Saturday morning found DCP researchers in the office and most of the students exploring the mangroves. At 1500, Nicole and the university group set off on their dolphin search. The ocean was as calm and flat as a lake! It was so flat that it made it much easier to spot the lone bottlenose dolphin that crossed our path less than 20 minutes into our ride. We observed this dolphin from the boat for a few minutes before continuing on our way.
For this trip, Dr. Kaplan brought along the coordinates for a spot she had visited 6 years ago. What’s so special about this spot? Well, it’s over 3 miles from land but there were 2 golf carts on the sea floor! When Dr. Kaplan was there previously there were also a lot of bottlenose dolphins foraging around the carts. While we did not expect to find a secret dolphin hang-out, we were curious to see if the carts were still there. And since the spot was not far from where we usually travel, Captain Al said a small detour would be fine. Surprisingly, the golf carts were still there! We took a swim break so the students could explore the carts and then continued our search for dolphins.
Only five minutes later we came across a group of 7 Atlantic spotted dolphins! Captain Al joked that we had just missed them at the submerged golf carts. This group was very slow moving and was not actively socializing so it seemed to us that they were resting. After a short time observing them from the surface, a small group of humans entered the water for observations. Once under water we were able to recognize some of the dolphins, though they may not be from our resident Bimini community. It is possible that these adults came from White Sand Ridge–we have to check our records. After a brief encounter, we returned to the boat which repositioned and then deposited us back in the water with a group of at least 18 spotted dolphins! This group included many more familiar faces–Romeo (#10) who was socializing with Stefran (#82); Noodle (#94) with her calf; Split Jaw (#22) who was seen with Prince William (#64) and Tim (#69); and Lil’ Jess (#35), Paul (#99), three calves and possibly Speedy (#78) and Freckles (#15)! A couple of the calves have some distinguishing marks that we might be able to add to our catalog in the near future.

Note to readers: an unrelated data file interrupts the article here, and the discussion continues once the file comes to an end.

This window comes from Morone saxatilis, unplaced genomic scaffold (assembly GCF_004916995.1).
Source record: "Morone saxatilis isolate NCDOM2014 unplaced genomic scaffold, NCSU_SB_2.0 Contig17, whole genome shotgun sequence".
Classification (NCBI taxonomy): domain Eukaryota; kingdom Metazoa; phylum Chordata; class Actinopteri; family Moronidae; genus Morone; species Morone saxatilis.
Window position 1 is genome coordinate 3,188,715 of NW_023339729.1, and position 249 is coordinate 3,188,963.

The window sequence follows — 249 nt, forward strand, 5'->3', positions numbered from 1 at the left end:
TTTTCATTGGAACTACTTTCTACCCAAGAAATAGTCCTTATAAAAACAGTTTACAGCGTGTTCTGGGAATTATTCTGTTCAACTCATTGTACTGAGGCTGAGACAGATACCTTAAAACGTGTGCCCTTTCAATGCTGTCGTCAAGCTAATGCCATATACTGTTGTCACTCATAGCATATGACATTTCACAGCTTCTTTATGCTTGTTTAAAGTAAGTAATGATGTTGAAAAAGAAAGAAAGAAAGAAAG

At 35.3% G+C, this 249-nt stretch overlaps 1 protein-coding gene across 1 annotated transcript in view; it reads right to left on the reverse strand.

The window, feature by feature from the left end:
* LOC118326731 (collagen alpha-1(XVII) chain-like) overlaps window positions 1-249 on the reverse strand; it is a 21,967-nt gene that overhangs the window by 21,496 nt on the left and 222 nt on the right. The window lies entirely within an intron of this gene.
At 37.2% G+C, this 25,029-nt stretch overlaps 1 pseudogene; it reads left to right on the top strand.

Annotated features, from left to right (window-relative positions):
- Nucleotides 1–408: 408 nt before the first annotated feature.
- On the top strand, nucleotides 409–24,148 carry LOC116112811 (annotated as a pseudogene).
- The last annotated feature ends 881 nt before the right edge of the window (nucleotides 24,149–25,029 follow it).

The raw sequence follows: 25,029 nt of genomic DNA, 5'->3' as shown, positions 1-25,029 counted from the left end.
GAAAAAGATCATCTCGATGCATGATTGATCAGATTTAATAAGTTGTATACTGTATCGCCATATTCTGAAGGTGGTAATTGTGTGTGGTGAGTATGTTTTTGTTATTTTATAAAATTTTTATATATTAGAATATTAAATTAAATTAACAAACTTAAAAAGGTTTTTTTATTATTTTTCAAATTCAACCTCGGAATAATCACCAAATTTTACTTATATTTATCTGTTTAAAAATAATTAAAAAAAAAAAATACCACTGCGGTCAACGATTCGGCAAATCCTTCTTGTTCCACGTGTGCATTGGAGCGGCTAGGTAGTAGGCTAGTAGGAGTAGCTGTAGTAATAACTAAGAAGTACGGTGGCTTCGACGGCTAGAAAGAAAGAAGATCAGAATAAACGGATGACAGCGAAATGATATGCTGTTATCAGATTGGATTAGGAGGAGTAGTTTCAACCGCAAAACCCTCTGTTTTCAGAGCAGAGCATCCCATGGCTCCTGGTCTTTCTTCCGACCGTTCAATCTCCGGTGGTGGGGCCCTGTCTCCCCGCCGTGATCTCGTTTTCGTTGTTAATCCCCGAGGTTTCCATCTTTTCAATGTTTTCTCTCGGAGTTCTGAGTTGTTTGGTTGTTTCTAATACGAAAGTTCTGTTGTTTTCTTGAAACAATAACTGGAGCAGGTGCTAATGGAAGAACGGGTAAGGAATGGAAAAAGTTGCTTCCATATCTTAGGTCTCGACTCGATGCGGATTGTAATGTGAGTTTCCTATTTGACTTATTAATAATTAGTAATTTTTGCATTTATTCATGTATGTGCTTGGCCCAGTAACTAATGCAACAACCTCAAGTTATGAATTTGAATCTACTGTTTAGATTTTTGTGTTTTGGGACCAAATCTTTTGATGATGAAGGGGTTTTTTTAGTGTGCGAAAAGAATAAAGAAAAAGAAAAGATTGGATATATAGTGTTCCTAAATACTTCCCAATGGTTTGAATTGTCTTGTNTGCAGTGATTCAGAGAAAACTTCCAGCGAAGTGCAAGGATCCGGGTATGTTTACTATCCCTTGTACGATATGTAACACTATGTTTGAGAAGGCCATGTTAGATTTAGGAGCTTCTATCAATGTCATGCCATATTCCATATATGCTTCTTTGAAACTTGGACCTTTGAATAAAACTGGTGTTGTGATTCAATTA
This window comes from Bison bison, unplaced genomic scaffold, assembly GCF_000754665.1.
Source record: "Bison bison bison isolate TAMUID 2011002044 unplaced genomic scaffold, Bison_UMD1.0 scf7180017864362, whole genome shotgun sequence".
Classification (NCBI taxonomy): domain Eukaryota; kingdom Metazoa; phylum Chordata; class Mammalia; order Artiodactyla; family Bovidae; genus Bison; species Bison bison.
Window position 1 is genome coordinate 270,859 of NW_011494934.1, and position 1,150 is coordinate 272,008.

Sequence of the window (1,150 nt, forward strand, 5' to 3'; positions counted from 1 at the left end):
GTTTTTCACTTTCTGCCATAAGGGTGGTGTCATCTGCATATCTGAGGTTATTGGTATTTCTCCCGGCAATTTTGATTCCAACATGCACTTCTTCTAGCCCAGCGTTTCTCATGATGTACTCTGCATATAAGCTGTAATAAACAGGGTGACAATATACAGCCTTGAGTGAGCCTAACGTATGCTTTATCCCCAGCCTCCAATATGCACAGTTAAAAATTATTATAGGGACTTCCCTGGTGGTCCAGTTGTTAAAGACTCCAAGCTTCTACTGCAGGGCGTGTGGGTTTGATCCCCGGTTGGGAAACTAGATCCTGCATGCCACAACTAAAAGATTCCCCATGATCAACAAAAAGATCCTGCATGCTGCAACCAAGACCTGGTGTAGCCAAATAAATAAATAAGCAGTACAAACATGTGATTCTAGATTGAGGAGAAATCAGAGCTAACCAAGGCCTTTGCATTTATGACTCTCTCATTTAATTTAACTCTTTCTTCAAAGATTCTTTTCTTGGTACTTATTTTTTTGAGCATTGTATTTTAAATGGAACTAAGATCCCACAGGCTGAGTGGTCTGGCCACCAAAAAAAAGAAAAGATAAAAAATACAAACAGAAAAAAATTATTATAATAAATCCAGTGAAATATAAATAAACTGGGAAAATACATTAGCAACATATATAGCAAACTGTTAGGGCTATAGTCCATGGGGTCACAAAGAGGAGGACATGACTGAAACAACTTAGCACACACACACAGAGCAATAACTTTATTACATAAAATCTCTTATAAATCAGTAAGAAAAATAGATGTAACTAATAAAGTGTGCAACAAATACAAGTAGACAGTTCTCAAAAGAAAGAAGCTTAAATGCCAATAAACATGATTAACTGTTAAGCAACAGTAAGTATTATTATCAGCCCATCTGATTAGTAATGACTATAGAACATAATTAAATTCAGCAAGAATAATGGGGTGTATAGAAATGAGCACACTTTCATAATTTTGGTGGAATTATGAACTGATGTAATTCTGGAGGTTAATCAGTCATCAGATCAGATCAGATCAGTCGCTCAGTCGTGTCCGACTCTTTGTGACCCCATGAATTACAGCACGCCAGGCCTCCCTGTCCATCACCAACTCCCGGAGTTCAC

A short time later, we climbed back on the boat and left this group of spotted dolphins. They were traveling a bit too quickly for our human legs and we also hoped to see who else we could find since it was still rather early. Only 15 minutes later we found a trio of spotteds and were able to collect some brief underwater observations of two of them. Once these dolphins left the humans, we were picked up and pointed in the direction of home. We had such incredible encounters today that no one expected to see any more dolphins but only 20 minutes later we came across yet another group of spotted dolphins! This was a group of at least 14 which included Split Jaw (#22) once again, so perhaps there were other repeats from our earlier encounter. We had a couple of short underwater encounters with this group in order to collect photos and videos that we will review later for IDs. Then we got on the boat and headed for home. It was yet another late arrival at the dock but we enjoyed a wonderful sunset during our drive–a beautiful ending to a successful day. We’re excited to see what we might see tomorrow!
Until next time,
Nicole & Kel